ADL - Abortion and Religious Freedom
The Anti Defamation League has an interesting take on Roe V Wade, and the fight to keep abortion legal in the US. Its a simple, yet compelling pro choice argument.
When the U.S. Supreme Court issued its watershed decision forty-three years ago in Roe v. Wade, it staked out a zone of privacy around each woman’s right to determine whether to continue a pregnancy. While assailed repeatedly in the decades since, and at times reviewed and subjected to revision, this essential sphere of personal autonomy has stood the test of time. The Court’s recognition of the right to access an abortion reflects its appreciation of the intimacy of this decision. The choice to continue or terminate a pregnancy encompasses deeply private considerations of physical and mental health, personal circumstance, family planning, and financial and educational conditions and goals.
Photo Credit Debra Sweet Flickr
And for many the decision also includes contemplation of their core religious convictions and personal religious values. This point is frequently lost in the clamor and contention of America’s debate over reproductive freedom. Too often the dispute is framed in binary terms, between persons of religious faith who view abortion as murder and those who regard abortion as a woman’s right to control their own bodies and decide the course of their own lives. The faith and religious principles of those who choose to exercise their reproductive rights are rarely discussed. When they are, it is too often through the eyes of anti-abortion extremists who characterize those who disagree with them as irreligious.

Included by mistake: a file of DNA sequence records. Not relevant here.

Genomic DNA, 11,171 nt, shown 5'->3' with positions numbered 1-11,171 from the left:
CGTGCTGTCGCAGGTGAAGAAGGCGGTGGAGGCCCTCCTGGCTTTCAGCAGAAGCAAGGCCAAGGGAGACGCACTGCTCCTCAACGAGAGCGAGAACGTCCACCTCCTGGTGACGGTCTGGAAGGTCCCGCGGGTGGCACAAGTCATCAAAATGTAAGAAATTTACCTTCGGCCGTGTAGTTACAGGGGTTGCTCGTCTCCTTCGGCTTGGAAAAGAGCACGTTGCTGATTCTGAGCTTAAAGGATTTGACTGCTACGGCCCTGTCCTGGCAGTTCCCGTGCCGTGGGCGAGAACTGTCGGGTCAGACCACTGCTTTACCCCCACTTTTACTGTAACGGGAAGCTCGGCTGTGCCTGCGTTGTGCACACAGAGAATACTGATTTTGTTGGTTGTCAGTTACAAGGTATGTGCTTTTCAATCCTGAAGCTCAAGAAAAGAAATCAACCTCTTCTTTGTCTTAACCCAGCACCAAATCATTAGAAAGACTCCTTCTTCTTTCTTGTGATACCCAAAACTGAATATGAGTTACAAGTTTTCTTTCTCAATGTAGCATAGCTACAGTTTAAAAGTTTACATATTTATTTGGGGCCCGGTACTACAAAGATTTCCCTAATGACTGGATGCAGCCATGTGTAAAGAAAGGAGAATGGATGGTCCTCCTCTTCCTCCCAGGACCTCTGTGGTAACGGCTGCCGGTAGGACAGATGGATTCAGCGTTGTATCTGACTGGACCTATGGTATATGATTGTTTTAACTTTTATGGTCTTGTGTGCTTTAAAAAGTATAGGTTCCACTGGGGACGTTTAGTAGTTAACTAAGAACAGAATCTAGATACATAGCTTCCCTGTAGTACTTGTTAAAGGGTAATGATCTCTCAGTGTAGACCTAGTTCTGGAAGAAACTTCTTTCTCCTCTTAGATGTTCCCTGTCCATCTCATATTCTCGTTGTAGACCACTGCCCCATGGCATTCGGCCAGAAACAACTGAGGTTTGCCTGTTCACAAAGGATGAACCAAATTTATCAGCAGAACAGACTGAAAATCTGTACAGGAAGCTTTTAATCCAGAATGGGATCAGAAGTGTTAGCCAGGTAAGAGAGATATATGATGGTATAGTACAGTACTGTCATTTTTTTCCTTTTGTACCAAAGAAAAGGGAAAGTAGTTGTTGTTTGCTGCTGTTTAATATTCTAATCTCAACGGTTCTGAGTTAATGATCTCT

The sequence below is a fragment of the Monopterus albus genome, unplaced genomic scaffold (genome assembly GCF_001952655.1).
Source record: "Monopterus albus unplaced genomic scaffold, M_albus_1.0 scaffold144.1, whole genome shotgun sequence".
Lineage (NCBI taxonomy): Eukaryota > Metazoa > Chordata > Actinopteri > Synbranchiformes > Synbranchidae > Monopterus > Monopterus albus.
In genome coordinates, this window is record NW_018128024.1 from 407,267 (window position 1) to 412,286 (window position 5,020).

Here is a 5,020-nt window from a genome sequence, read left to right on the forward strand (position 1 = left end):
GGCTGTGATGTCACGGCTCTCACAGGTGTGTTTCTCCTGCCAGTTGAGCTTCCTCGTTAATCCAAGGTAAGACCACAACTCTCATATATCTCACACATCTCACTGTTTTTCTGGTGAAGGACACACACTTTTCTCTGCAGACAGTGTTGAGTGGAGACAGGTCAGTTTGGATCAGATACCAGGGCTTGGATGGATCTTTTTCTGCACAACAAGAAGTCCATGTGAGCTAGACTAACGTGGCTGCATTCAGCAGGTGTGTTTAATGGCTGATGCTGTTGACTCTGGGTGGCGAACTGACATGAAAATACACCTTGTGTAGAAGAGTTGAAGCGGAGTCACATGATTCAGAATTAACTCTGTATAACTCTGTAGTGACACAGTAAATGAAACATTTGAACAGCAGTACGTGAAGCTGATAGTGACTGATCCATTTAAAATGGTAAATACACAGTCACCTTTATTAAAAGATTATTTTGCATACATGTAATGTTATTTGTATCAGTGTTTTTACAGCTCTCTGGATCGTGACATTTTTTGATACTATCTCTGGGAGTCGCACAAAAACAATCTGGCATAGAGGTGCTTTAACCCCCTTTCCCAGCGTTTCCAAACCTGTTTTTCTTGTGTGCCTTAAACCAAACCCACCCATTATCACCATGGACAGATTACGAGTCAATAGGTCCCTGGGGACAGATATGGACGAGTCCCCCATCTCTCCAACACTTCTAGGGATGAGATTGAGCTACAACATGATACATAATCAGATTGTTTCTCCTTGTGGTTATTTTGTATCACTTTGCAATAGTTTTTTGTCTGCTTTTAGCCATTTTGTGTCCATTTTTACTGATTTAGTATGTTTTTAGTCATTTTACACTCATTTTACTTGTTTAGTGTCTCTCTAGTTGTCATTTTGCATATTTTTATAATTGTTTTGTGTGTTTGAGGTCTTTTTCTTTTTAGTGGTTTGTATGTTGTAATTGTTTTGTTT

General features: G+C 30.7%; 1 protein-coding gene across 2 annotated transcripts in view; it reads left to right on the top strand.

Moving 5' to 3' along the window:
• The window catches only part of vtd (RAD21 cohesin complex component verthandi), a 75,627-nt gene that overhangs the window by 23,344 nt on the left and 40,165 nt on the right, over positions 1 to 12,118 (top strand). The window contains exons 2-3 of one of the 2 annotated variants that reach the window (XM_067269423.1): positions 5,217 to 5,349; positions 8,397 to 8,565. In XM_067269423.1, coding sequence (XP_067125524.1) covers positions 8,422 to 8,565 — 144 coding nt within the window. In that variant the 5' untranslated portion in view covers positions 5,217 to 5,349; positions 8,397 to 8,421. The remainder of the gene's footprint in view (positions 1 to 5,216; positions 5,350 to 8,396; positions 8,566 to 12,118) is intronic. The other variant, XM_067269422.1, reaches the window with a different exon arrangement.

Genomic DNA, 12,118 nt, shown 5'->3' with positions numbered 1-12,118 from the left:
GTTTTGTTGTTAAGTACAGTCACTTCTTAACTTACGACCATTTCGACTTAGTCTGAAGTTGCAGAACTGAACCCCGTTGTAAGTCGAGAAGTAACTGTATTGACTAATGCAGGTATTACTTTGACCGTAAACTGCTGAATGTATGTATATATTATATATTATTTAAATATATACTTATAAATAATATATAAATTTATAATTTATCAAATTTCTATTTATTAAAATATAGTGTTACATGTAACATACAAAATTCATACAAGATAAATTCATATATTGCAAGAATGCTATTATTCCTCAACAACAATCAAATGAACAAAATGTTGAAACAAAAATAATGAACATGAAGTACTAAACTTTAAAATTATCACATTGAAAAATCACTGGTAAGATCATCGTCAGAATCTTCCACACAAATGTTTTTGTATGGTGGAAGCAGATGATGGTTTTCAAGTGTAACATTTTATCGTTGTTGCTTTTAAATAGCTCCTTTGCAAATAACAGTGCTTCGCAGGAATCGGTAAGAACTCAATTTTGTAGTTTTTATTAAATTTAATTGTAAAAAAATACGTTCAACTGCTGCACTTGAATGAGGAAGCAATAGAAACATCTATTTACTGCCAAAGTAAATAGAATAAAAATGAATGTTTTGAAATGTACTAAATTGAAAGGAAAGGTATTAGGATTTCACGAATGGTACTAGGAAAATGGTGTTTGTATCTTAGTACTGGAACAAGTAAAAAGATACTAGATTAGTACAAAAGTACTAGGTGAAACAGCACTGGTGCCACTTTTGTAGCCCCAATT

This depiction is as far-removed from reality as the claim these same abortion opponents make to be the guardians of “women’s health” while depriving millions of women access to safe and secure facilities offering the reproductive medical care they seek. The reality is that women who choose to terminate their pregnancies, and those who support their right to do so, are often as religious, faithful, and dedicated to their spiritual and moral principles as those who stand on the other side of the ideological divide.